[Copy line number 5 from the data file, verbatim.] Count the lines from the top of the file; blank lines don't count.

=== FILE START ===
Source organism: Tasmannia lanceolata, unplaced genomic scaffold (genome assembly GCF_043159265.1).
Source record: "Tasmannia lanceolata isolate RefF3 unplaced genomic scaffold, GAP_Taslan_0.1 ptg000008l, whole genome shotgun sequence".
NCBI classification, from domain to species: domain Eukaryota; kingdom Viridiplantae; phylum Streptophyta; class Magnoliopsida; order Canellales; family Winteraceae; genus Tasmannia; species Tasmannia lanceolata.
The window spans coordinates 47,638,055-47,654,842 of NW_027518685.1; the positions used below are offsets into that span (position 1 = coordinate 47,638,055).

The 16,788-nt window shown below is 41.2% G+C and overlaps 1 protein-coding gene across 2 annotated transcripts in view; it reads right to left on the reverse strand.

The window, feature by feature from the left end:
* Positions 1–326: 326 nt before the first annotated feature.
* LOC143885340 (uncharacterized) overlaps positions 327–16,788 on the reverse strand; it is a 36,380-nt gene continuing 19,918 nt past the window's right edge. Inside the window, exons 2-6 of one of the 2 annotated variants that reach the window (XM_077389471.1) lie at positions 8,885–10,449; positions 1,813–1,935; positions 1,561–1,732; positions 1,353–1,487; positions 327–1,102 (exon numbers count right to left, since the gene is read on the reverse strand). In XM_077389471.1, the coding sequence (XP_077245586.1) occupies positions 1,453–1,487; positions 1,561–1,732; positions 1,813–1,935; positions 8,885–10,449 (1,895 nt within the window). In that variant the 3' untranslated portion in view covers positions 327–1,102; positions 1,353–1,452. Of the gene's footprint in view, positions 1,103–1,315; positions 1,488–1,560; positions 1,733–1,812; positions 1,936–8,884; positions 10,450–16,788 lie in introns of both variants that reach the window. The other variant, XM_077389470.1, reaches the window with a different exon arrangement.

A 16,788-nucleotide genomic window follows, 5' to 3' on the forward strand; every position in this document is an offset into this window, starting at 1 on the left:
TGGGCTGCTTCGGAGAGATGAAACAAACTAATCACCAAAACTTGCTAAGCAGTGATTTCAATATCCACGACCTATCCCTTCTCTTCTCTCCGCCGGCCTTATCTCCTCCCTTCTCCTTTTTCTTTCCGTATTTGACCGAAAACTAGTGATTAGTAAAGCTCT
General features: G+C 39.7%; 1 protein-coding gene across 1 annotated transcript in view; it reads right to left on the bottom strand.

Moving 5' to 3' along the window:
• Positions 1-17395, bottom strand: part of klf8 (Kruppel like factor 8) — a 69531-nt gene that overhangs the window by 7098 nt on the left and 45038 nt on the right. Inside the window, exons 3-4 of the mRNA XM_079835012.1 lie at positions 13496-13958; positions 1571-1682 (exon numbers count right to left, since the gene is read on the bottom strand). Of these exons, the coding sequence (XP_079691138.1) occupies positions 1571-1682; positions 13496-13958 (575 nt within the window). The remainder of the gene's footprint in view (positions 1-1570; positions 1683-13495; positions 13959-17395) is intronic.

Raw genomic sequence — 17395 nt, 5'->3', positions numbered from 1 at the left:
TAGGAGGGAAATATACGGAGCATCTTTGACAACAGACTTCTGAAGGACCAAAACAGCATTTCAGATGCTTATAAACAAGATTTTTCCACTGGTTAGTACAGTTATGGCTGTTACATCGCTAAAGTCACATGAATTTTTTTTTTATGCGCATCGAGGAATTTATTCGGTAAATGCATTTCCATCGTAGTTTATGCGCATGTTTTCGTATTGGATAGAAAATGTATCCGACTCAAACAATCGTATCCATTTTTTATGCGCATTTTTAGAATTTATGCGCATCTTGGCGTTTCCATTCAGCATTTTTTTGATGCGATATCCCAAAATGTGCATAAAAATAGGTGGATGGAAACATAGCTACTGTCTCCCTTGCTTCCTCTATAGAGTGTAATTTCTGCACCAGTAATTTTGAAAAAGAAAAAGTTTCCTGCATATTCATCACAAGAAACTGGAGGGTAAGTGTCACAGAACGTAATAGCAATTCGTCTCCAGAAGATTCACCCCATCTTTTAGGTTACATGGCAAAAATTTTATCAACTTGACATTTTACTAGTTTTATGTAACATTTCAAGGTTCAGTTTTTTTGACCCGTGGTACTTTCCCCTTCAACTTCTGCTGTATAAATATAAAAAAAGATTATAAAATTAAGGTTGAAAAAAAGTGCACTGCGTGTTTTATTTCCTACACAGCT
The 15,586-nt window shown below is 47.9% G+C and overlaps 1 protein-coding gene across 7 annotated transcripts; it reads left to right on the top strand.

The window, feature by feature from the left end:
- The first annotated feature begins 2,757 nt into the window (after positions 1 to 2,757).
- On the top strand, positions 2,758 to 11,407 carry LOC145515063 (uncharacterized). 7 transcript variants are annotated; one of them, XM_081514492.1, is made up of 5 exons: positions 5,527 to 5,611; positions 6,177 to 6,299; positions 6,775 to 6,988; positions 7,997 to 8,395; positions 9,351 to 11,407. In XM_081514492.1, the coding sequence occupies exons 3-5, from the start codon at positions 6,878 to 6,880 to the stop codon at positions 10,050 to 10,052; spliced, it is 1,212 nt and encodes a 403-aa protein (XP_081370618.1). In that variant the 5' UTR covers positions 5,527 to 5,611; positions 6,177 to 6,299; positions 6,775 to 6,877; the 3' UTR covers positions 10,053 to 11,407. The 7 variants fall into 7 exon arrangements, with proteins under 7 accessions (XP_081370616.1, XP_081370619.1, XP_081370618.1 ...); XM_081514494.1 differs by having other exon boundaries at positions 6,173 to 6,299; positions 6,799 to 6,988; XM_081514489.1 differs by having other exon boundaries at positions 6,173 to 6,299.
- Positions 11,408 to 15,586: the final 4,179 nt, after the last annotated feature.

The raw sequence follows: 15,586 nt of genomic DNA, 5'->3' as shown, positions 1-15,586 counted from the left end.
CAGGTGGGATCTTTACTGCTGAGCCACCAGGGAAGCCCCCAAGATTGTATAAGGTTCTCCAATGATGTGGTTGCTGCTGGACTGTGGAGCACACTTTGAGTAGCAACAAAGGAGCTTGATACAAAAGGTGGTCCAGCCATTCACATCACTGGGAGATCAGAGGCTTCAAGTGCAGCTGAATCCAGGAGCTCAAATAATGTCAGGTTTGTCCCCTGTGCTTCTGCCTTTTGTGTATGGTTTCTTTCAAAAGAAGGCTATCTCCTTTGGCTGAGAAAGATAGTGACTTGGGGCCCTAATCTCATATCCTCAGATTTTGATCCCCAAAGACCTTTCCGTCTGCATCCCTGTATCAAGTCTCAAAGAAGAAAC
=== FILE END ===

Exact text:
The 16,788-nt window shown below is 41.2% G+C and overlaps 1 protein-coding gene across 2 annotated transcripts in view; it reads right to left on the reverse strand.